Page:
Similarly, we can stop it using stopShimmer() function in the reference.


Framework: Shimmer in Android

Documentation: ShimmerAndroid Design

SUSI.AI Android App: PlayStore GitHub


SUSI.AI Android App, Kotlin, SUSI.AI, FOSSASIA, GSoC, Android, Shimmer

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Gestures in SUSI.AI Android

Gestures have become one of the most widely used features by a user. The user usually, expects that some tasks should be performed by the app when he or she executes some gestures on the screen.

A “touch gesture” occurs when a user places one or more fingers on the touch screen, and your application interprets that pattern of touches as a particular gesture. There are correspondingly two phases to gesture detection:

  1. Gather data about touch events.
  2. Interpret the data to see if it meets the criteria for any of the gestures your app supports.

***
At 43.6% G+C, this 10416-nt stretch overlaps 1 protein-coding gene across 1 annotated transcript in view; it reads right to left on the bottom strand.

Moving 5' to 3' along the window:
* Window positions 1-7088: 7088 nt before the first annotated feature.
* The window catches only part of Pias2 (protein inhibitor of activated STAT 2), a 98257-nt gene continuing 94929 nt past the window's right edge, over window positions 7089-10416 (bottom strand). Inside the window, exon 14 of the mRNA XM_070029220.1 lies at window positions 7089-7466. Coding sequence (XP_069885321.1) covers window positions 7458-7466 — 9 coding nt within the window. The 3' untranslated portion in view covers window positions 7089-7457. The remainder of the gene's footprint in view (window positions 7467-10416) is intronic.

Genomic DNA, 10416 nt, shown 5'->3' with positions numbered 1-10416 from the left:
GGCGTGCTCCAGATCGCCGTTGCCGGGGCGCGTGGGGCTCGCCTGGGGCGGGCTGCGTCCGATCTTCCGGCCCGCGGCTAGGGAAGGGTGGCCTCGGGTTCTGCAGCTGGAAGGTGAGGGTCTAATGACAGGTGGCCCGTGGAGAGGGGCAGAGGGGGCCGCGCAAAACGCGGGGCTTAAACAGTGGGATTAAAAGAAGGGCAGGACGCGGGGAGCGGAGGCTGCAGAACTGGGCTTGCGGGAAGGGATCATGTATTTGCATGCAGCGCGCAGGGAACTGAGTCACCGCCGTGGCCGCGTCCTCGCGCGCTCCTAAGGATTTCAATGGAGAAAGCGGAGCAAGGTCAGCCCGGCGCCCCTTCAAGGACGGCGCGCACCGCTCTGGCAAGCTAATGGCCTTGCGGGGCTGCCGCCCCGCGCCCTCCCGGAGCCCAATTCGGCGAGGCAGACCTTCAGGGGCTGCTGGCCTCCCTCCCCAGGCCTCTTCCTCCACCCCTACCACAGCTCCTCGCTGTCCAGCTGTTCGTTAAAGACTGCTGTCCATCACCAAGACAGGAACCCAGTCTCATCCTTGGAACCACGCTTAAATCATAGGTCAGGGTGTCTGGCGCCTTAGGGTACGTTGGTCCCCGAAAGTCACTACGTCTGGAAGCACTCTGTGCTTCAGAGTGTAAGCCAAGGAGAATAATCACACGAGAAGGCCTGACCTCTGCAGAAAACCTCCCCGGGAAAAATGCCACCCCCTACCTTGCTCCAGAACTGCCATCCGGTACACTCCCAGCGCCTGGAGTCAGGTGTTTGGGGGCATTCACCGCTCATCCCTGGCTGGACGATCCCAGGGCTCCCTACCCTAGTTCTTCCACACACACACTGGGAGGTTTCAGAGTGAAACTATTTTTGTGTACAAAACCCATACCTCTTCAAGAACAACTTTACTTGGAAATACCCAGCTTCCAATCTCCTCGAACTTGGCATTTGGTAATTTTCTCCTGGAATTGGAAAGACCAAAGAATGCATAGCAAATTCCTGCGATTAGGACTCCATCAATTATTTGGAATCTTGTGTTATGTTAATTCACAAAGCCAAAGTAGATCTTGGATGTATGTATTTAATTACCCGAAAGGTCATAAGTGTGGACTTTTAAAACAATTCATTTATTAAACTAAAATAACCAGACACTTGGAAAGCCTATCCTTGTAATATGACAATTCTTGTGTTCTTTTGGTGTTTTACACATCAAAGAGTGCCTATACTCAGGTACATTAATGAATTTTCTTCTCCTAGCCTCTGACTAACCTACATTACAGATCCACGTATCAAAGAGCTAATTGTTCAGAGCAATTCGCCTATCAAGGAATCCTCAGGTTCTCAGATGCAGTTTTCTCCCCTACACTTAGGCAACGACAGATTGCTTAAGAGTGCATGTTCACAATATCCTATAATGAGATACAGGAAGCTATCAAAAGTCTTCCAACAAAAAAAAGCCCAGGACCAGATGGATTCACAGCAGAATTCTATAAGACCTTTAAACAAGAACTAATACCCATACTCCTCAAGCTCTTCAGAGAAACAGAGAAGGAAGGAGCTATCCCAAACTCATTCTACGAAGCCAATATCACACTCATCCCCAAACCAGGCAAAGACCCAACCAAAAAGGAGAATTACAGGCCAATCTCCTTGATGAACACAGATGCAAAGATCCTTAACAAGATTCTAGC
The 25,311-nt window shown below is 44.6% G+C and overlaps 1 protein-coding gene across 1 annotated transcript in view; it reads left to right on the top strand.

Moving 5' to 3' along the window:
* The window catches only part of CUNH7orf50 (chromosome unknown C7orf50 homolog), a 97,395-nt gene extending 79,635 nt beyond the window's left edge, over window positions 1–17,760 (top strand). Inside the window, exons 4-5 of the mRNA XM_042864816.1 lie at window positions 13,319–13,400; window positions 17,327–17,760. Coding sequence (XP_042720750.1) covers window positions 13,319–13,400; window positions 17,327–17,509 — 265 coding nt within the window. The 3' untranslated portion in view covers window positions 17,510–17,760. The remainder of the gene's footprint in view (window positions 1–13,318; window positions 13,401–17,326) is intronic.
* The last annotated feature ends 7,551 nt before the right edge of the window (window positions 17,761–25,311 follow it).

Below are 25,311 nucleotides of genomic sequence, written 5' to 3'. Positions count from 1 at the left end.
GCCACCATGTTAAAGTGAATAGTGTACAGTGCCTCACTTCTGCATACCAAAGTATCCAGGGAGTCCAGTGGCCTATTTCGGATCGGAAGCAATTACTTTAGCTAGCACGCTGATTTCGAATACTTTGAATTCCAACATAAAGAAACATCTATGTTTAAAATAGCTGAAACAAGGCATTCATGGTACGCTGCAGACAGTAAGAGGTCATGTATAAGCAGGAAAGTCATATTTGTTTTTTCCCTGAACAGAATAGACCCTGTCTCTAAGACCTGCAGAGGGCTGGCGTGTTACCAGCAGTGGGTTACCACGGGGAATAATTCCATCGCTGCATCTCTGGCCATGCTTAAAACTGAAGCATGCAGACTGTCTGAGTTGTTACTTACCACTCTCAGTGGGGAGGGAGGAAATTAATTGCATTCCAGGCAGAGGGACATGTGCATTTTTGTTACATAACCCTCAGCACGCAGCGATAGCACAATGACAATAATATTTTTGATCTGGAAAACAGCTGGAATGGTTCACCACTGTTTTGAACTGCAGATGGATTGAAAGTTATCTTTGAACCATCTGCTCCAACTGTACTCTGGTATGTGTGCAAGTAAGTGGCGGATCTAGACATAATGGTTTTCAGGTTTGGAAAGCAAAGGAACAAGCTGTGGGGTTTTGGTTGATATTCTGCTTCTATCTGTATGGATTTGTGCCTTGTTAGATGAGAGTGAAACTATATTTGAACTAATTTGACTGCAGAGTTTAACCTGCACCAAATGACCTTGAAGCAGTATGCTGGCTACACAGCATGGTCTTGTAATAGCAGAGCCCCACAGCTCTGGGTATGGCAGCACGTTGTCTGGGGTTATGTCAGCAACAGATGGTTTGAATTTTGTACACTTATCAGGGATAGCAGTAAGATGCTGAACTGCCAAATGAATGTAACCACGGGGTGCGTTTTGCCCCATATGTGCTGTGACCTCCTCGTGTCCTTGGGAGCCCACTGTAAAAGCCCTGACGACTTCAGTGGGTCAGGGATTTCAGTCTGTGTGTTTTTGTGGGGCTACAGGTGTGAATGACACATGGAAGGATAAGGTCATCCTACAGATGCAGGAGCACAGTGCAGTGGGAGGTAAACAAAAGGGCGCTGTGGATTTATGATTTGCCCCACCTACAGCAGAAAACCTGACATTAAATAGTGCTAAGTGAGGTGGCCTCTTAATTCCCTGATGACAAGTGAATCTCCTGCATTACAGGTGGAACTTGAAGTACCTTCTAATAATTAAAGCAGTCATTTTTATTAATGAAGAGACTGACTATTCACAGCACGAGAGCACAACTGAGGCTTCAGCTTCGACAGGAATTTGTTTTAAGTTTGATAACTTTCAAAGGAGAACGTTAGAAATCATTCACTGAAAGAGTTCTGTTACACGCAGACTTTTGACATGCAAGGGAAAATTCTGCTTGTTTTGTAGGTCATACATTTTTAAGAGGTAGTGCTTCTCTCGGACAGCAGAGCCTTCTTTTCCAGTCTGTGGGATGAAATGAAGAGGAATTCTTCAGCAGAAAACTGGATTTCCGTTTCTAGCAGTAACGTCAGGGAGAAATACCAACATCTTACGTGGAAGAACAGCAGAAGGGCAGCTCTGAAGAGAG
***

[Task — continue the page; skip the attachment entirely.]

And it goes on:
There are various kinds of gestures supported by android. Some of them are:

  • Tap
  • Double Tap
  • 2-finger Tap
  • 2-finger-double tap
  • 3-finger tap
  • Pinch

In this post, we will go through the SUSI.AI android app (a smart assistant app) which has the “Right to left swipe” gesture detector in use. When such kind of gesture is detected inside the Chat Activity, it opens the Skill’s Activity. This makes the app very user-friendly. Before we start implementing the code,  go through the steps mentioned above in detail.

1st Step “Gather Data”: 

When a user places one or more fingers on the screen, this triggers the callback onTouchEvent() on the View that received the touch events. For each sequence of touch events (position, pressure, size, the addition of another finger, etc.) that is ultimately identified as a gesture, onTouchEvent() is fired several times.

The gesture starts when the user first touches the screen, continues as the system tracks the position of the user’s finger(s), and ends by capturing the final event of the user’s fingers leaving the screen. Throughout this interaction, the MotionEvent delivered to onTouchEvent() provides the details of every interaction. Your app can use the data provided by the MotionEvent to determine if a gesture it cares about happened.